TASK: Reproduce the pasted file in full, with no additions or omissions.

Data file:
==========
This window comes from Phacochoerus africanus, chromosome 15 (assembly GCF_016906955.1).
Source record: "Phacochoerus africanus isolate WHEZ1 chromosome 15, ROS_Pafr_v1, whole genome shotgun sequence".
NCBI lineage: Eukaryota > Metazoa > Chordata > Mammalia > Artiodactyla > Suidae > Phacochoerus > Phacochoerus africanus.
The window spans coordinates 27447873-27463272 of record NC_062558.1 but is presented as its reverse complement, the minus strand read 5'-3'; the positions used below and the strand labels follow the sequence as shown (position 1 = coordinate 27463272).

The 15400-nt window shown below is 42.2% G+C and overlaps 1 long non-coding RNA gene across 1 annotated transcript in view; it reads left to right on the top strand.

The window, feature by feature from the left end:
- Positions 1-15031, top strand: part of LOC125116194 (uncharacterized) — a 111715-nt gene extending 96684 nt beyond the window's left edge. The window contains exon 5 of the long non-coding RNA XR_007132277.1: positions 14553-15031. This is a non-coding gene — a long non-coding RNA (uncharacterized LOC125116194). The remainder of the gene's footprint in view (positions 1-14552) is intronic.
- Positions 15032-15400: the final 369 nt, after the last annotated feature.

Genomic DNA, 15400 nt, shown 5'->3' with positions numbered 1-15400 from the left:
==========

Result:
This window comes from Phacochoerus africanus, chromosome 15 (assembly GCF_016906955.1).
Source record: "Phacochoerus africanus isolate WHEZ1 chromosome 15, ROS_Pafr_v1, whole genome shotgun sequence".
NCBI lineage: Eukaryota > Metazoa > Chordata > Mammalia > Artiodactyla > Suidae > Phacochoerus > Phacochoerus africanus.
The window spans coordinates 27447873-27463272 of record NC_062558.1 but is presented as its reverse complement, the minus strand read 5'-3'; the positions used below and the strand labels follow the sequence as shown (position 1 = coordinate 27463272).

The 15400-nt window shown below is 42.2% G+C and overlaps 1 long non-coding RNA gene across 1 annotated transcript in view; it reads left to right on the top strand.

The window, feature by feature from the left end:
- Positions 1-15031, top strand: part of LOC125116194 (uncharacterized) — a 111715-nt gene extending 96684 nt beyond the window's left edge. The window contains exon 5 of the long non-coding RNA XR_007132277.1: positions 14553-15031. This is a non-coding gene — a long non-coding RNA (uncharacterized LOC125116194). The remainder of the gene's footprint in view (positions 1-14552) is intronic.
- Positions 15032-15400: the final 369 nt, after the last annotated feature.

Genomic DNA, 15400 nt, shown 5'->3' with positions numbered 1-15400 from the left: